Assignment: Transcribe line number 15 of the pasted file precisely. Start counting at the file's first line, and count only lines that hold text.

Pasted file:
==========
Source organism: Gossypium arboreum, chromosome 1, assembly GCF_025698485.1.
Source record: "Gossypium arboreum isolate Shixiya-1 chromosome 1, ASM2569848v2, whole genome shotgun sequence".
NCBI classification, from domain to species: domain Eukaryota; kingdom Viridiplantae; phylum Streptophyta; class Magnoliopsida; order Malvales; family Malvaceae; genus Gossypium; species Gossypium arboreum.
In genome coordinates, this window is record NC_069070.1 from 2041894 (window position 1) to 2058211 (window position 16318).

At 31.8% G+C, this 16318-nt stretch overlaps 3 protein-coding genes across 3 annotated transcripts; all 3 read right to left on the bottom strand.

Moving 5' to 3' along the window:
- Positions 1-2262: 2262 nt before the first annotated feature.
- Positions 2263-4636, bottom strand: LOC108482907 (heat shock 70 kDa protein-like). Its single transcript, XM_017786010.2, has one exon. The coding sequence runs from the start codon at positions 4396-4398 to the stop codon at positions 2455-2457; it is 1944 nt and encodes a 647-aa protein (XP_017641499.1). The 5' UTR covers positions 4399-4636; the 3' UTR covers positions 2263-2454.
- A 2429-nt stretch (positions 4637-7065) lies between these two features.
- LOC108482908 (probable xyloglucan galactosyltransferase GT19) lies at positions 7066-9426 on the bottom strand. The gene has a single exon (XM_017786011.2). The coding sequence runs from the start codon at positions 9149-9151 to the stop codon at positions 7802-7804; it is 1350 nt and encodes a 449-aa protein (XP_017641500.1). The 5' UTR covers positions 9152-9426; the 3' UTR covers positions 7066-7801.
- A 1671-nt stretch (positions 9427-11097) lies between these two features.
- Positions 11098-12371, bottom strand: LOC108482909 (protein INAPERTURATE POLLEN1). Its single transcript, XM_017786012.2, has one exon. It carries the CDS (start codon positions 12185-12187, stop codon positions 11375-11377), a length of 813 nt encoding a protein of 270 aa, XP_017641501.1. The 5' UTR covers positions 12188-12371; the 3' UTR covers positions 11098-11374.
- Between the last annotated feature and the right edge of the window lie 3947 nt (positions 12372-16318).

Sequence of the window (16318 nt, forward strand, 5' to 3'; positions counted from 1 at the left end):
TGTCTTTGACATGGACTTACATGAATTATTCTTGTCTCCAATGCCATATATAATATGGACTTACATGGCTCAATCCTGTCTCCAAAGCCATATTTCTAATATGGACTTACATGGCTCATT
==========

TGTCTTTGACATGGACTTACATGAATTATTCTTGTCTCCAATGCCATATATAATATGGACTTACATGGCTCAATCCTGTCTCCAAAGCCATATTTCTAATATGGACTTACATGGCTCATT